As Joseph Postell and Paul J. Larkin, Jr. for the Heritage Foundation wrote,

The Chevron and Auer deference doctrines raise serious constitutional concerns, are inconsistent with the Administrative Procedure Act, and have little basis in American legal history. They threaten to disrupt the separation of powers by transferring judicial power to executive officials under the fictional presumption that Congress intends to give administrative agencies power to interpret the law whenever it creates a statutory gap. Judges do not apply the Chevron framework consistently, and this leads to confusion about the level of deference that agencies actually receive in practice.

For these reasons, it is time for the misguided deference regime to end.

All this goes to demonstrate both a theoretical and tangible need for the Court to overturn the Chevron doctrine once and for all. That brings us to the two cases on the docket for today, Loper Bright Enterprises v. Raimondo & Relentless, Inc. v. Department of Commerce. Both of these deal with the question of the Chevron doctrine, are brought by those engaged in the Herring fishing industry in New England, against the National Marine Fisheries Service (NMFS), and question the Magnuson-Stevens Fishery Conservation and Management Act (MSA).

There is a lot of overlap between these two cases, which is why the Court will be hearing them on the same day. The specific overstep, the petitioners claim, was the NMFS forcing individual privately owned ships, or their parent companies, to take aboard, and financially support, the cost of at-sea monitoring. In the document published by the Court notifying the parties that certiorari had been granted in the case of Restless, Inc v. Department of Commerce, the Court wrote,

Deeming annual Congressional appropriations for the federal observers insufficient, the agency asserted a right to force the fishing vessels into contracts to pay the federal observers. The First Circuit approved this practice without stating whether its conclusion was a “product of Chevron step one or step two.” It held the mere fact that the MSA provides for federal observers gave the agency carte blanche to charge the regulated party for those observers. Neither Chevron nor the MSA provision allowing measures “necessary and appropriate” to enforce the statute allows this result.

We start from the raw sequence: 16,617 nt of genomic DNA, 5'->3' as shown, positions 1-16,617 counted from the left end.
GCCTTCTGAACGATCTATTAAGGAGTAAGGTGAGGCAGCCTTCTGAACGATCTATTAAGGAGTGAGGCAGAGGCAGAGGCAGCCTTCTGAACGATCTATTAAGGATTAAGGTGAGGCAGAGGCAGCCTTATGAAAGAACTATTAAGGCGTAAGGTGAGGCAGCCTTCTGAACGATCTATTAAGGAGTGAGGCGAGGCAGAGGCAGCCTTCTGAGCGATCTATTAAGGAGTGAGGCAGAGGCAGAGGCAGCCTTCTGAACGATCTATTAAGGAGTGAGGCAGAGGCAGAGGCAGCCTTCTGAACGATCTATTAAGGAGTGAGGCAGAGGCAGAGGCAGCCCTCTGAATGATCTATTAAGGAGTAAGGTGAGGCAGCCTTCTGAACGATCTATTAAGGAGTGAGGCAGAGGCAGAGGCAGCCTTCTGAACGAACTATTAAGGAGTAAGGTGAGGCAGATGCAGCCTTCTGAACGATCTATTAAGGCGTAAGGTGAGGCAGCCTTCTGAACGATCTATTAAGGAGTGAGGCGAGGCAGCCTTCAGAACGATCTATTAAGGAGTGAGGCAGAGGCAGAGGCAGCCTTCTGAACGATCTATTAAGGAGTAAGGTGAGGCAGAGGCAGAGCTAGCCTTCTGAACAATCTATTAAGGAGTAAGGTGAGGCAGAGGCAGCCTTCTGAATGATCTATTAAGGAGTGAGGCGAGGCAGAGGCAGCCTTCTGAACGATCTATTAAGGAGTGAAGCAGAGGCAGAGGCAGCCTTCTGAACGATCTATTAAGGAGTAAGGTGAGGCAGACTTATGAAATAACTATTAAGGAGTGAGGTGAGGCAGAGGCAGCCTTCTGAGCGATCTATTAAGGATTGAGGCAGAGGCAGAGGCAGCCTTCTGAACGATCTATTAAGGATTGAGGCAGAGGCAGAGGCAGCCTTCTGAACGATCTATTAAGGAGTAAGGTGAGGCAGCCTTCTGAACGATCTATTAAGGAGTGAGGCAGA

If allowed to stand, these increased costs will either put the fishermen out of work due to increased costs, or they will be forced to push those costs onto the consumer. The misuse of Chevron deference by current and previous administrations is evident in the way federal regulatory agencies have been able to impose restrictions, enact regulations, and subsequently levy financial penalties on businesses for the inconvenience.

As the Court hears arguments today in both these cases, we have to hope that when their decision comes out later this year, it will reverse the 40 years of unchecked government red-tape. De-regulation is one of the best ways to boost the American economy in a time when it is struggling, and SCOTUS can take a big leap in that direction with this decision.

Stoic American is a Content Contributor at Turley Talks.